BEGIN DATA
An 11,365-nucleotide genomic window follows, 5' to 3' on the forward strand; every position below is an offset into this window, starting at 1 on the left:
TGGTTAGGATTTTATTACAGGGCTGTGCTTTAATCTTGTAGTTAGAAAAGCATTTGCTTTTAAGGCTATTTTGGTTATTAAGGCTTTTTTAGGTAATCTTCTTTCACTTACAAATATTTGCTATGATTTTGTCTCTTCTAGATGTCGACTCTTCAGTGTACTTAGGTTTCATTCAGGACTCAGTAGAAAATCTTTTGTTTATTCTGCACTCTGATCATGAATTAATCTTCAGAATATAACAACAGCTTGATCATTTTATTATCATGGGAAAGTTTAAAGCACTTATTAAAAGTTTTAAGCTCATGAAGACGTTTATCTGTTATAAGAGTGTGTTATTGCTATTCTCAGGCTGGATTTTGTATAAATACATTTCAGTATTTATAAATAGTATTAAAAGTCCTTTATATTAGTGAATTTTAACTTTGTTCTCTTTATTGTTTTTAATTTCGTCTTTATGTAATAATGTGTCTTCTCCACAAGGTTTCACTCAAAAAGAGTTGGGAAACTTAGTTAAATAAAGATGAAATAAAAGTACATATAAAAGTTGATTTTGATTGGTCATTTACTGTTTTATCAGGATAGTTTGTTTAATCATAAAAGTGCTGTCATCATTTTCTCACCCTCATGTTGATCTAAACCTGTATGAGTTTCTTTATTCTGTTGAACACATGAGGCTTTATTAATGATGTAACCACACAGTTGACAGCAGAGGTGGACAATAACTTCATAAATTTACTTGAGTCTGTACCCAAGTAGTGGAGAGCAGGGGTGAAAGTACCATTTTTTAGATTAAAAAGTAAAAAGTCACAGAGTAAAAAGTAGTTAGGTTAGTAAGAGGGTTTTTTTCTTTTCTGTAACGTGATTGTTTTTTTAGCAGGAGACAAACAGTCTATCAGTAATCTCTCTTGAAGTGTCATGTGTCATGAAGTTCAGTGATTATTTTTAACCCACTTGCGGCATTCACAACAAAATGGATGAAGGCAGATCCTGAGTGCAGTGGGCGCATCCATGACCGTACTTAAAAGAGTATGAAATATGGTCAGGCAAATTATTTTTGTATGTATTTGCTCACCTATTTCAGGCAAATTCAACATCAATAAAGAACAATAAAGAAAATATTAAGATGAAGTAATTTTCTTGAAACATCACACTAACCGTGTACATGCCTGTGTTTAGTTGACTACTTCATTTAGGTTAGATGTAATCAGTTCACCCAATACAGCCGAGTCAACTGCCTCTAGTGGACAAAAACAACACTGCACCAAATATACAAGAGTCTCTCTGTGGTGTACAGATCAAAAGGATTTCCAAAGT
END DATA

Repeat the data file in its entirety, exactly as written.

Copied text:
An 11,365-nucleotide genomic window follows, 5' to 3' on the forward strand; every position below is an offset into this window, starting at 1 on the left:
TGGTTAGGATTTTATTACAGGGCTGTGCTTTAATCTTGTAGTTAGAAAAGCATTTGCTTTTAAGGCTATTTTGGTTATTAAGGCTTTTTTAGGTAATCTTCTTTCACTTACAAATATTTGCTATGATTTTGTCTCTTCTAGATGTCGACTCTTCAGTGTACTTAGGTTTCATTCAGGACTCAGTAGAAAATCTTTTGTTTATTCTGCACTCTGATCATGAATTAATCTTCAGAATATAACAACAGCTTGATCATTTTATTATCATGGGAAAGTTTAAAGCACTTATTAAAAGTTTTAAGCTCATGAAGACGTTTATCTGTTATAAGAGTGTGTTATTGCTATTCTCAGGCTGGATTTTGTATAAATACATTTCAGTATTTATAAATAGTATTAAAAGTCCTTTATATTAGTGAATTTTAACTTTGTTCTCTTTATTGTTTTTAATTTCGTCTTTATGTAATAATGTGTCTTCTCCACAAGGTTTCACTCAAAAAGAGTTGGGAAACTTAGTTAAATAAAGATGAAATAAAAGTACATATAAAAGTTGATTTTGATTGGTCATTTACTGTTTTATCAGGATAGTTTGTTTAATCATAAAAGTGCTGTCATCATTTTCTCACCCTCATGTTGATCTAAACCTGTATGAGTTTCTTTATTCTGTTGAACACATGAGGCTTTATTAATGATGTAACCACACAGTTGACAGCAGAGGTGGACAATAACTTCATAAATTTACTTGAGTCTGTACCCAAGTAGTGGAGAGCAGGGGTGAAAGTACCATTTTTTAGATTAAAAAGTAAAAAGTCACAGAGTAAAAAGTAGTTAGGTTAGTAAGAGGGTTTTTTTCTTTTCTGTAACGTGATTGTTTTTTTAGCAGGAGACAAACAGTCTATCAGTAATCTCTCTTGAAGTGTCATGTGTCATGAAGTTCAGTGATTATTTTTAACCCACTTGCGGCATTCACAACAAAATGGATGAAGGCAGATCCTGAGTGCAGTGGGCGCATCCATGACCGTACTTAAAAGAGTATGAAATATGGTCAGGCAAATTATTTTTGTATGTATTTGCTCACCTATTTCAGGCAAATTCAACATCAATAAAGAACAATAAAGAAAATATTAAGATGAAGTAATTTTCTTGAAACATCACACTAACCGTGTACATGCCTGTGTTTAGTTGACTACTTCATTTAGGTTAGATGTAATCAGTTCACCCAATACAGCCGAGTCAACTGCCTCTAGTGGACAAAAACAACACTGCACCAAATATACAAGAGTCTCTCTGTGGTGTACAGATCAAAAGGATTTCCAAAGT